Remarkably, however, Exaltexx did not meet the very low bar required to establish a serious question as to the falsity of the allegation that Exaltexx’s products themselves were infringing. This was simply because of the remarkably weak and indirect evidence brought to bear on the question by Exaltexx was not enough to carry its burden on the issue [94]. It was for this reason that McHaffie J declined to grant the interlocutory injunction related to statements about Exaltexx’s products.

A scale from informative to very threatening
On the second element of 7(a), discrediting a competitor, McHaffie J noted the distinction drawn by Manson J in Excalibre [281]-[283] between cease and desist letters that are “informative” and those that are “threatening” [51], [98]. Interestingly, while Manson J’s decision on its face appears to draw a binary distinction, McHaffie J at one point described it as a “scale from ‘informative’ to ‘threatening,’” saying that in this case, “Fluid’s letters fall at the ‘very threatening’ end” [117]. (“Very threatening” is a phrase that does not appear in Excalibre.) This strikes me as a welcome refinement of Excalibre. As discussed here, I am not sure that a strict distinction between “informative” and “threatening” letters is sound, which might imply that “informative” letters are shielded entirely; but a scale of severity strikes me as a useful concept, particularly in the context of discretionary relief, such as interlocutory injunction.

In any event, the main question was whether the letters were threatening. McHaffie J stated

[99] The letters sent by Fluid are clearly “threatening” cease and desist letters, as they directly allege infringement, demand that the recipient cease their conduct (paragraph 5), and threaten serious legal action if they do not do so (paragraph 6).

He also noted:

[101] While not determinative, I note that unlike the initial letter sent to Exaltexx, the letters sent to Panther and Hommy Trucking do not invite any discussion or explanation as to why the recipient might not be infringing. Rather, they simply assert infringement based on a wide variety of alleged conduct (much of which the recipients do not undertake) relating to a wide variety of products, and state that Fluid will take legal action if the recipient does not comply with the demand to immediately cease and desist. The seriousness of this threat of legal action was underscored by providing a copy of Fluid’s claim against Exaltexx and GlobalQuimica, which claims $100,000,000 in damages.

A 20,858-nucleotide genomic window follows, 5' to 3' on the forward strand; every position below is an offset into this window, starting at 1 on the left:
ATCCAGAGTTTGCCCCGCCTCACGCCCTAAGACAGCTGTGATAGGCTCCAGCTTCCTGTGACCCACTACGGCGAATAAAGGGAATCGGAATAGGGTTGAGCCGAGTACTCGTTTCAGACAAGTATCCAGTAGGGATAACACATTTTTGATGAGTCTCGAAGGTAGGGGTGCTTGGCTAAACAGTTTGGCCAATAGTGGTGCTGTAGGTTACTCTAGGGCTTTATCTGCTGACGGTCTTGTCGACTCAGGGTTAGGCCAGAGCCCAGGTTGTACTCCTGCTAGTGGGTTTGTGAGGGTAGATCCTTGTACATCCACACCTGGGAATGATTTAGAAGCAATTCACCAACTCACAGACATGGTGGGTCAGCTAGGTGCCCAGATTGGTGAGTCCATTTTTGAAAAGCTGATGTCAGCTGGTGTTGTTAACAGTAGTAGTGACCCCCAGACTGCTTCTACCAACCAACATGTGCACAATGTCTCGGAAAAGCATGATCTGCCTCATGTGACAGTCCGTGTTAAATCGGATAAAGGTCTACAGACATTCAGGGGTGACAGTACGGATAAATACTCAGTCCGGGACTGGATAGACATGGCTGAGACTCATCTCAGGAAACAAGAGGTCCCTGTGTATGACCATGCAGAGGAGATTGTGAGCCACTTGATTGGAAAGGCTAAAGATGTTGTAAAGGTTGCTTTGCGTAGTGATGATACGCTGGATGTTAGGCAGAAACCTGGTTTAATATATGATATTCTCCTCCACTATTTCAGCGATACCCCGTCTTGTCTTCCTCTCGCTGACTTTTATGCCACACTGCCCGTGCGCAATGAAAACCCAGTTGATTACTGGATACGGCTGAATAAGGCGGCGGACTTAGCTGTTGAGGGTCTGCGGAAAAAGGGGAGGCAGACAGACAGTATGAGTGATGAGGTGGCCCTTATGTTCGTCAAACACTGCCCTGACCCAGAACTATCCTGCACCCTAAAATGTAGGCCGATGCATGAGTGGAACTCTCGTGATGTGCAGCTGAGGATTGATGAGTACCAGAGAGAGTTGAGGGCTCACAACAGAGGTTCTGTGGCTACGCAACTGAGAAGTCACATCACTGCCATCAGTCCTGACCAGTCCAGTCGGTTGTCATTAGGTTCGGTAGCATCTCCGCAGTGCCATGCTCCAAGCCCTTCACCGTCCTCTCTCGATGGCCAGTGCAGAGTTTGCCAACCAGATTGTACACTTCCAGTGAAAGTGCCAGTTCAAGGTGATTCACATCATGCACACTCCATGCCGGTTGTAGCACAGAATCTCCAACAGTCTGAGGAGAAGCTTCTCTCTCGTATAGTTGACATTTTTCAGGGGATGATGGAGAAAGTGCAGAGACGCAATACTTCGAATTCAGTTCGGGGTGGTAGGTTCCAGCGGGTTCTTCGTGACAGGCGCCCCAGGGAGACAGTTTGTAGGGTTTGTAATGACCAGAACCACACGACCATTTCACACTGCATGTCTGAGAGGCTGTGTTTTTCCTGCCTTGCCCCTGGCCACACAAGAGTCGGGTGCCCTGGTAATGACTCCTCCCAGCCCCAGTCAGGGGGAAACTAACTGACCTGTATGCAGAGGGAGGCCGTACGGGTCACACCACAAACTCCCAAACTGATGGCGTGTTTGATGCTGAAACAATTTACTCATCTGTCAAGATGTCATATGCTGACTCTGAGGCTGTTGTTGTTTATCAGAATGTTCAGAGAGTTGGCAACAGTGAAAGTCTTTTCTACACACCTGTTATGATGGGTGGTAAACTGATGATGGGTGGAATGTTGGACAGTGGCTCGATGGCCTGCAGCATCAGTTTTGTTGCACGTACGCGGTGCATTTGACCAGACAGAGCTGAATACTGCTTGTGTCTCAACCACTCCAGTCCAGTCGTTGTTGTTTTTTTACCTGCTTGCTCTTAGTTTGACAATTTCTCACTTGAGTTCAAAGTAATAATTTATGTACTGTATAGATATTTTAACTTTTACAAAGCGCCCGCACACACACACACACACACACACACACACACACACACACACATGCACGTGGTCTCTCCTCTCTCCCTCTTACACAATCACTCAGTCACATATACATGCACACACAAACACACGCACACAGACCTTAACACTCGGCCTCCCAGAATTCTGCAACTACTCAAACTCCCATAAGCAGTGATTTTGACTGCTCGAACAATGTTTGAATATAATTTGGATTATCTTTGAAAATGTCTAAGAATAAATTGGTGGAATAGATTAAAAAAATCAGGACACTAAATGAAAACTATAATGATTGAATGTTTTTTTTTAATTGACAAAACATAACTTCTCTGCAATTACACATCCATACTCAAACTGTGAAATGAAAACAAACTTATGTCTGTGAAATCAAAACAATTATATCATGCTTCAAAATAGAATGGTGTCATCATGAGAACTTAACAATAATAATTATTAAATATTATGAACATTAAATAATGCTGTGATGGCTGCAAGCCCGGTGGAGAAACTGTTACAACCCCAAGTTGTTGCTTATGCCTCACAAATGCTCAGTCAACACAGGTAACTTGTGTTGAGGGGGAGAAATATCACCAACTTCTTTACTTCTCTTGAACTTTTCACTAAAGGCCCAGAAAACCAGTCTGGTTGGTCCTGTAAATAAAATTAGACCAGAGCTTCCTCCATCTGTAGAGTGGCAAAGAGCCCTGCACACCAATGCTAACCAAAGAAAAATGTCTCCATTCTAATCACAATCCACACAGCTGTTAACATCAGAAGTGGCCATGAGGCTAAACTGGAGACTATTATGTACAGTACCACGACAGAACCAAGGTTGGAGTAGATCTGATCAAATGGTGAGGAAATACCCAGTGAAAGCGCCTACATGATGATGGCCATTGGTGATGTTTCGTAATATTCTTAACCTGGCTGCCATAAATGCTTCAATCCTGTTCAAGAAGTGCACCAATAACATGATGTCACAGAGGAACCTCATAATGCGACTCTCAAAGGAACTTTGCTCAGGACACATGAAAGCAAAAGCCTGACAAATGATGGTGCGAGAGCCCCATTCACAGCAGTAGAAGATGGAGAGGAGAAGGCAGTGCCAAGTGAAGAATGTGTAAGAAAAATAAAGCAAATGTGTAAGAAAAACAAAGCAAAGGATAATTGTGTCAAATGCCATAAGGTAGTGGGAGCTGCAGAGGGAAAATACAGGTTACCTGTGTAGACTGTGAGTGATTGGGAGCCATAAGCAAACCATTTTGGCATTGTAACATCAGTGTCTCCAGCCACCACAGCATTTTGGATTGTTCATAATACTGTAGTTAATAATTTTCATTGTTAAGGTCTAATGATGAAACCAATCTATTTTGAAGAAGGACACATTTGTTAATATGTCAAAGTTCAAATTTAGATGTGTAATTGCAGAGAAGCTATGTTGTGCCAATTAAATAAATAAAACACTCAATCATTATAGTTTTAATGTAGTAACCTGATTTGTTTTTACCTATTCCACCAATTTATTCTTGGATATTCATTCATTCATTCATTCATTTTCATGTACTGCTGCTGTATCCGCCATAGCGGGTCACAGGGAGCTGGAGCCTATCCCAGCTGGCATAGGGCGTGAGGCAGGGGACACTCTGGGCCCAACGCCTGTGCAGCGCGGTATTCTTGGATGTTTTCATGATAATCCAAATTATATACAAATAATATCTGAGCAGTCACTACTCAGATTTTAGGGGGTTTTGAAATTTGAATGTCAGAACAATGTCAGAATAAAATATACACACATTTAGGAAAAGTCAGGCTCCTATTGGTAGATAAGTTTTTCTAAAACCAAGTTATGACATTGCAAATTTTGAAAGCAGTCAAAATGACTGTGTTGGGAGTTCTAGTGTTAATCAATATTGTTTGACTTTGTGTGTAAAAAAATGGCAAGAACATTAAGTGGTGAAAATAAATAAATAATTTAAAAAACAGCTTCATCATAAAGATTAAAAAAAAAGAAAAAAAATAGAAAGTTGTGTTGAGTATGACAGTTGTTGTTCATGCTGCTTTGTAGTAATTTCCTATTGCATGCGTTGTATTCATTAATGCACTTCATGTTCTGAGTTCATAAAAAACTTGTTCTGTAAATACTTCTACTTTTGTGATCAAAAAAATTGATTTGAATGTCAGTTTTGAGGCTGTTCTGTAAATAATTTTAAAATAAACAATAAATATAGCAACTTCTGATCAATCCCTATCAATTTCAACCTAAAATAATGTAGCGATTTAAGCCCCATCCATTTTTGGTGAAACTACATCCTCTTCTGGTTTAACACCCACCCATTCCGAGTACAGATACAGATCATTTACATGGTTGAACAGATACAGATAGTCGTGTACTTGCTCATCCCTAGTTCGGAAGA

These and other comments made by McHaffie J will provide guidance as to how to draft cease and desist letters that avoid falling afoul of s 7(a).

Resulting damage
McHaffie J noted some controversy as to whether it is necessary to prove loss to obtain an injunction — see my discussion here — but he did not need to resolve it [103]. The fact that one supplier, Hommy Trucking, had ceased to do business with Exaltexx was a clearly established fact that allowed McHaffie J to conclude without difficulty that there was a serious question to be tried on this point [105-06].

Fluid argued that there was no evidence with respect to the reaction of one recipient, Panther, to the cease and desist letter. This was ultimately immaterial given that other damages had been established, but McHaffie went on to remark that

[108] it is clear that Fluid’s desire and intent from the Panther letter was that Panther stop supplying Exaltexx. It hardly lies in the mouth of Fluid to argue that it should be allowed to continue sending such letters on the basis that one supplier may have decided not to comply.

An interesting issue will arise in a case in which it is clear that the patentee desired and intended the recipients to stop doing business with the defendant, yet it is not proven that any particular supplier has actually ceased to do business. Suppose, for example, that Hommy had notified Exaltexx immediately and Exaltexx had brought an urgent motion before Hommy, or any other supplier, had decided whether to comply. It is arguably perverse to deny the injunction simply because the alleged infringer had managed to act before the letters had had their desired effect. Would it lie in the mouth of the patentee to say it should be allowed to continue sending such letters until the intended harm is actually inflicted? That is a question for another day.

Consequently, McHaffie J held that the “serious question” branch of the RJR-MacDonald test had been satisfied. Tomorrow’s post will consider McHaffie J’s approach to the remainder of the RJR-MacDonald test.